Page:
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At 811 feet above sea level, Masbury summit was the highest point on the Somerset and Dorset Railway. Masbury Station was on the south side of the bridge which carried the Frome to Wells road over the railway line. Today the bridge, (No. 70), still carries  the road over the remaining track bed.

On the north side of the bridge the track bed is still well defined in a cutting heading north-west back towards Binegar, although now containing some undergrowth and young trees.

The platforms of Masbury Station started just beyond the southern side of the bridge, the ‘up’ platform being 300 feet long and the ‘down’ platform 350 feet in length. The main station buildings were on the ‘up’ platform and consisted of the rather large and imposing Station Master’s house at the southern end of the platform, the signal box in the centre and nearest to the bridge was another stone building which housed the booking office and Ladies’ and Gentlemen’s waiting rooms. On the ‘down’ platform there was just a simple shelter.

The passenger station was unstaffed from the 26th September 1938, although still open to passengers,  and closed to goods from June 1963. The station was finally closed to passengers, with the rest of the line, on the 7th March 1966.

The Station Master’s house is now a private house, as is the building which was once waiting rooms and booking office. Nothing remains of the signal box. The approach road to the station buildings on the west side of the bridge is now barred by a large gate.

The platforms still remain intact but it was difficult to see them from the bridge even in the winter months when the foliage is less dense, because of the trees that had grown up in the last 35 years. However, on a recent visit in April 2007, I found that much of the foliage has been cut back and the trackbed between the platforms has been cleared and it was possible to see the platforms and station buildings from the bridge, (see photograph further down the page).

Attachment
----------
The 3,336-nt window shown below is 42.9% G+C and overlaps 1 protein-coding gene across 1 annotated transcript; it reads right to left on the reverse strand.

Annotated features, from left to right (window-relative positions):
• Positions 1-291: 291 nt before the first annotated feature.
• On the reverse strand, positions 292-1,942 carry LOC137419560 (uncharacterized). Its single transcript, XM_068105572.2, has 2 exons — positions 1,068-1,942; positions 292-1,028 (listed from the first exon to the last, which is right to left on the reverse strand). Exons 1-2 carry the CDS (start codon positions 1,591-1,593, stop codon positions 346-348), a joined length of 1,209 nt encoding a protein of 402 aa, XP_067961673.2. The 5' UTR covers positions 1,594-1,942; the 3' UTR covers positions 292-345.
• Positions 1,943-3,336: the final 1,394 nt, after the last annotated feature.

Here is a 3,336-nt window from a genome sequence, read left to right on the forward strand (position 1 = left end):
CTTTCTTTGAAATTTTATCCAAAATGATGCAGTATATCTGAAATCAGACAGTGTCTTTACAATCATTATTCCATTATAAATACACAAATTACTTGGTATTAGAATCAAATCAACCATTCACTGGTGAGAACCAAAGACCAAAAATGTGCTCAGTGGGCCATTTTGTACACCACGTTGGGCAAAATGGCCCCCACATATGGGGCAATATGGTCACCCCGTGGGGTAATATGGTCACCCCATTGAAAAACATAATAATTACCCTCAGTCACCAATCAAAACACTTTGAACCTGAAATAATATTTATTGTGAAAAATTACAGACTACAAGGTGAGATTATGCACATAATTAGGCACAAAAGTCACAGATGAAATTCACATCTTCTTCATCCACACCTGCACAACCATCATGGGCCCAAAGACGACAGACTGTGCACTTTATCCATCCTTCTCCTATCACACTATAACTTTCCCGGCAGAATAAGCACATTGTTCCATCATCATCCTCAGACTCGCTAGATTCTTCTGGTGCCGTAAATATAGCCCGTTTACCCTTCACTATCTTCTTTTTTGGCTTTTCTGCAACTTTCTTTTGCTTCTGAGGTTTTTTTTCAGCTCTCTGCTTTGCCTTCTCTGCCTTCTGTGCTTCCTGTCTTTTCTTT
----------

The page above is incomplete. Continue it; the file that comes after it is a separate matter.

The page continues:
Masbury is one of the better preserved landmarks of the Somerset and Dorset Railway, but unfortunately for railway enthusiasts, it is now in private ownership and access is impossible.

Wooden gate and metal handrails at Masbury

Thirty five years after the station closure, on the side of the bridge, hidden in the encroaching vegetation, a wooden gate still hangs on rusty hinges and metal handrails still remain either side of the steps leading to the ‘down’ platform. Through the trees it is just possible to see a small section of the ‘up’ platform and the building which was once the booking office and waiting rooms.

January 2001.

UPDATE. I revisited this location on 23rd July 2006. The vegetation is so dense that it was impossible to see any of the buildings or platform, (it is of course summer when the trees have the most foliage). I made a careful search but could find no trace of the wooden gate, metal handrails or steps leading to the ‘down’ platform which I had photographed in 2001. Perhaps they have been removed by the owners of the site to prevent unauthorised entry.

UPDATE CORRECTION. I have received an e-mail from Andrew Sutton of Wakefield, Yorkshire, who informs me that he visited this location on Sunday, 27th August 2006, and found the gate, metal handrail and steps still intact amongst the thick undergrowth. I am most grateful to Andrew for passing on this information.

Somerset and Dorset

Joint Railway

Searching for a lost line

Masbury station, 2007 Approach road to Masbury station, 2007

Masbury Station seen from the bridge after clearance of some of the undergrowth. The trackbed has also been cleared.

April 2007

The original approach road for the station. This is now private property and is barred by a large gate. The photograph was taken from the public side of the gate.

April 2007.

Copyright © Gordon Jones 2015

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